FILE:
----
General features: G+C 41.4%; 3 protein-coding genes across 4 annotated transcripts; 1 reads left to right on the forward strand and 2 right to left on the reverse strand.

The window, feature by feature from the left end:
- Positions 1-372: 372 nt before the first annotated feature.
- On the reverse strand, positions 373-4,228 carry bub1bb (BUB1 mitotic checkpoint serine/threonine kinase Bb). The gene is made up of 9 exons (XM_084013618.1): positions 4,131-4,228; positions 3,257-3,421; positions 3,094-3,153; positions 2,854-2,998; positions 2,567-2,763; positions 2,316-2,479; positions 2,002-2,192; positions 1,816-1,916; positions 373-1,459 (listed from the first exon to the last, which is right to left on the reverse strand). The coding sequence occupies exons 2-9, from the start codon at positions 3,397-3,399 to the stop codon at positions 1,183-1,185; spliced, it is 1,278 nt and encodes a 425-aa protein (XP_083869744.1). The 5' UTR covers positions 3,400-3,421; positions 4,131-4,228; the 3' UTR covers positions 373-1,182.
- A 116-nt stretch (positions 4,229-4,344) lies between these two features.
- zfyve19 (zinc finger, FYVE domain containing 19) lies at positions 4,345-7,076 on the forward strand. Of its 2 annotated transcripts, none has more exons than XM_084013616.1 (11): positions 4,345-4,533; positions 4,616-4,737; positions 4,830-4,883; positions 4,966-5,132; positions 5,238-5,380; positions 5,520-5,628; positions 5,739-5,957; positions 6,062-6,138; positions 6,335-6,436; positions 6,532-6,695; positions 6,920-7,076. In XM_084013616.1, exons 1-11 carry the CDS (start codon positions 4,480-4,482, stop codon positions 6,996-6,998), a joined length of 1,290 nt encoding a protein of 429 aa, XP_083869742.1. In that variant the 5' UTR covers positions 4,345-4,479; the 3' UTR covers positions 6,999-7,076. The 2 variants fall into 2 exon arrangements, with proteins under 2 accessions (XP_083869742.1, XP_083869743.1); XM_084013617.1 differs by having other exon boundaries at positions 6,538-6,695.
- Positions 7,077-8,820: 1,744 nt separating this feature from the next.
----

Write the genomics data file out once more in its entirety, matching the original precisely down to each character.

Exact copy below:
General features: G+C 41.4%; 3 protein-coding genes across 4 annotated transcripts; 1 reads left to right on the forward strand and 2 right to left on the reverse strand.

The window, feature by feature from the left end:
- Positions 1-372: 372 nt before the first annotated feature.
- On the reverse strand, positions 373-4,228 carry bub1bb (BUB1 mitotic checkpoint serine/threonine kinase Bb). The gene is made up of 9 exons (XM_084013618.1): positions 4,131-4,228; positions 3,257-3,421; positions 3,094-3,153; positions 2,854-2,998; positions 2,567-2,763; positions 2,316-2,479; positions 2,002-2,192; positions 1,816-1,916; positions 373-1,459 (listed from the first exon to the last, which is right to left on the reverse strand). The coding sequence occupies exons 2-9, from the start codon at positions 3,397-3,399 to the stop codon at positions 1,183-1,185; spliced, it is 1,278 nt and encodes a 425-aa protein (XP_083869744.1). The 5' UTR covers positions 3,400-3,421; positions 4,131-4,228; the 3' UTR covers positions 373-1,182.
- A 116-nt stretch (positions 4,229-4,344) lies between these two features.
- zfyve19 (zinc finger, FYVE domain containing 19) lies at positions 4,345-7,076 on the forward strand. Of its 2 annotated transcripts, none has more exons than XM_084013616.1 (11): positions 4,345-4,533; positions 4,616-4,737; positions 4,830-4,883; positions 4,966-5,132; positions 5,238-5,380; positions 5,520-5,628; positions 5,739-5,957; positions 6,062-6,138; positions 6,335-6,436; positions 6,532-6,695; positions 6,920-7,076. In XM_084013616.1, exons 1-11 carry the CDS (start codon positions 4,480-4,482, stop codon positions 6,996-6,998), a joined length of 1,290 nt encoding a protein of 429 aa, XP_083869742.1. In that variant the 5' UTR covers positions 4,345-4,479; the 3' UTR covers positions 6,999-7,076. The 2 variants fall into 2 exon arrangements, with proteins under 2 accessions (XP_083869742.1, XP_083869743.1); XM_084013617.1 differs by having other exon boundaries at positions 6,538-6,695.
- Positions 7,077-8,820: 1,744 nt separating this feature from the next.